• A spouse or civil partner (or former spouse or civil partner if you have not remarried or entered into another civil partnership) of their deceased loved one
  • A cohabitee who was living with the deceased for at least 2 years before the deceased’s death
  • A child of the deceased
  • Someone who was treated as a child of the deceased – for example a step child
  • Someone who was being financially maintained by the deceased.

To be successful in a claim, they will need to prove:

1. That the deceased was domiciled in England or Wales. Domiciled simply means that England or Wales was the deceased’s permanent home

2. That the will (or if there is no will the rule of intestacy) has failed to make reasonable financial provision for them

3. If the will or the rules of intestacy have failed to make reasonable financial provision, they must then show what reasonable provision they require.

When considering a claim, the court will look at:

  • Their financial circumstances now and in the foreseeable future
  • The financial circumstances now and in the future of any other applicant
  • The financial circumstances now and in the future of the beneficiaries of the estate
  • Any obligations owed by the deceased to the parties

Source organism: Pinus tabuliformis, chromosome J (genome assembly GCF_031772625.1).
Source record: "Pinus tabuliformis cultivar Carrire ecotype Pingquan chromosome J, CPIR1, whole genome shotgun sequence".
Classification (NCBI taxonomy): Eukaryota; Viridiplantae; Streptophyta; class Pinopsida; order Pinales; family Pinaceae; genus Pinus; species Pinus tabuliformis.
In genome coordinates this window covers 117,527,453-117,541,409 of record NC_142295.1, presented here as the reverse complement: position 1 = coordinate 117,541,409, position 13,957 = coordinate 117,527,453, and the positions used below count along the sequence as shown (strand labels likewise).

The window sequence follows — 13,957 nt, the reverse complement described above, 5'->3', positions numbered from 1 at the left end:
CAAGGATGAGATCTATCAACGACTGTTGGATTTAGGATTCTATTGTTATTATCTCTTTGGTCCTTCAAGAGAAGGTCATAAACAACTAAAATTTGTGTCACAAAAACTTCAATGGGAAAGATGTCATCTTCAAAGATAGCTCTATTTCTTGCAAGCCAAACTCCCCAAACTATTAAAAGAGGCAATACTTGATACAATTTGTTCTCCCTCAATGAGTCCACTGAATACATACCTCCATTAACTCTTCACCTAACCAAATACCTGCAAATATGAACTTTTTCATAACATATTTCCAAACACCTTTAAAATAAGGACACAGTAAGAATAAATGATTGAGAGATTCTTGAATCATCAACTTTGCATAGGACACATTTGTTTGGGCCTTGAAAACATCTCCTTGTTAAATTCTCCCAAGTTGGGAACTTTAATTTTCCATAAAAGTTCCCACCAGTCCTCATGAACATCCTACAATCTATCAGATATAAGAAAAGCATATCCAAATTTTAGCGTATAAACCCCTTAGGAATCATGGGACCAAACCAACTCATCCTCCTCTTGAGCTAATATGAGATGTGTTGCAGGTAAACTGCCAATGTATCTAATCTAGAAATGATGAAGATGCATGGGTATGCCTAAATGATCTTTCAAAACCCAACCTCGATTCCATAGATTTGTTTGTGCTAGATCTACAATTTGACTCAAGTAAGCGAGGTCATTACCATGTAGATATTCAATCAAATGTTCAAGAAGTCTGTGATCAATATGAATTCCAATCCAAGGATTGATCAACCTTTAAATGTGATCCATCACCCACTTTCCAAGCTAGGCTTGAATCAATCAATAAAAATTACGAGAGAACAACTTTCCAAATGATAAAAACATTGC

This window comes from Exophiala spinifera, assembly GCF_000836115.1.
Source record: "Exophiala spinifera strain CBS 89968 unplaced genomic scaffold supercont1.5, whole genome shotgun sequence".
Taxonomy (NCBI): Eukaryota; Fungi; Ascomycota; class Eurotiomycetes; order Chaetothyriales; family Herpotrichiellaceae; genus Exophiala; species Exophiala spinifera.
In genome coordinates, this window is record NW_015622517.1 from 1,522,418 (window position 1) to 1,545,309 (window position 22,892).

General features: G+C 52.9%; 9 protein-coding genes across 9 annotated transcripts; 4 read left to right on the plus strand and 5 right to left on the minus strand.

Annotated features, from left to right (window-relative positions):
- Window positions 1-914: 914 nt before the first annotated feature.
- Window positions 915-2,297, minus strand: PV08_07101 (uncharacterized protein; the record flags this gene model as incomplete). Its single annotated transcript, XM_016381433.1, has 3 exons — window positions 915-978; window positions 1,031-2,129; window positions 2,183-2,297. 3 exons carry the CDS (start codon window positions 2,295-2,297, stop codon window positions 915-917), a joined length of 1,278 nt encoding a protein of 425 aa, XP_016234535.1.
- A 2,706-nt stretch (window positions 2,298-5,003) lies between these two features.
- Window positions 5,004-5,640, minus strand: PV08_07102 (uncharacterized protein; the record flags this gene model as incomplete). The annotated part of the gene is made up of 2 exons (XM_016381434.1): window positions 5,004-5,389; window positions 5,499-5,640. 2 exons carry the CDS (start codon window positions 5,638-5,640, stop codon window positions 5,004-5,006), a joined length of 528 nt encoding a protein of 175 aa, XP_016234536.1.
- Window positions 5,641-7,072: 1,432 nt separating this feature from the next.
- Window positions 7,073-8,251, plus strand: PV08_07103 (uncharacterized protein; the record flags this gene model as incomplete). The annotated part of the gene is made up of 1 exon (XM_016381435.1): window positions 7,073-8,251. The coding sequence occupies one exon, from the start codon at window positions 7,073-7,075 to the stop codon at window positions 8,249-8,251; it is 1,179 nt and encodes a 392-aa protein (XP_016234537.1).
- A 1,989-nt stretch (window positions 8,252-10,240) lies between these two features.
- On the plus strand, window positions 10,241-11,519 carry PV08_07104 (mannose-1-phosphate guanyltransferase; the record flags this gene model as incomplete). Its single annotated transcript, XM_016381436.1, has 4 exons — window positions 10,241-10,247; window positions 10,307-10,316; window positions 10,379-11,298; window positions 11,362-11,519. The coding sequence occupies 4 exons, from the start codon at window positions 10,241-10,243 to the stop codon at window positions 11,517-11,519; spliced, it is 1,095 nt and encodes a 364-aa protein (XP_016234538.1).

• The size and nature of the net estate
  • Whether any other parties are suffering from any physical or mental disability; and
  • Any other relevant factor including conduct.

The law requires all 1975 Act cases to be issued at court within six months from the date of issue of the Grant of Probate or Letters of Administration. If you miss this deadline, the court will have to give you special permission to hear the case.

Disputing the validity of a will

If a will is found to be invalid, the deceased’s estate will pass in accordance with the terms of the most recent earlier will, or if there is no will the laws of intestacy apply.

There are several grounds upon which a will may be found to be invalid:

  • Lack of testamentary capacity – for example, if the deceased suffered from dementia, or was on medication which may have affected their capacity;
  • Undue influence - a will is not valid if it is made with undue influence. This means coercion, not necessarily force. Persuasion is usually not enough to prove undue influence.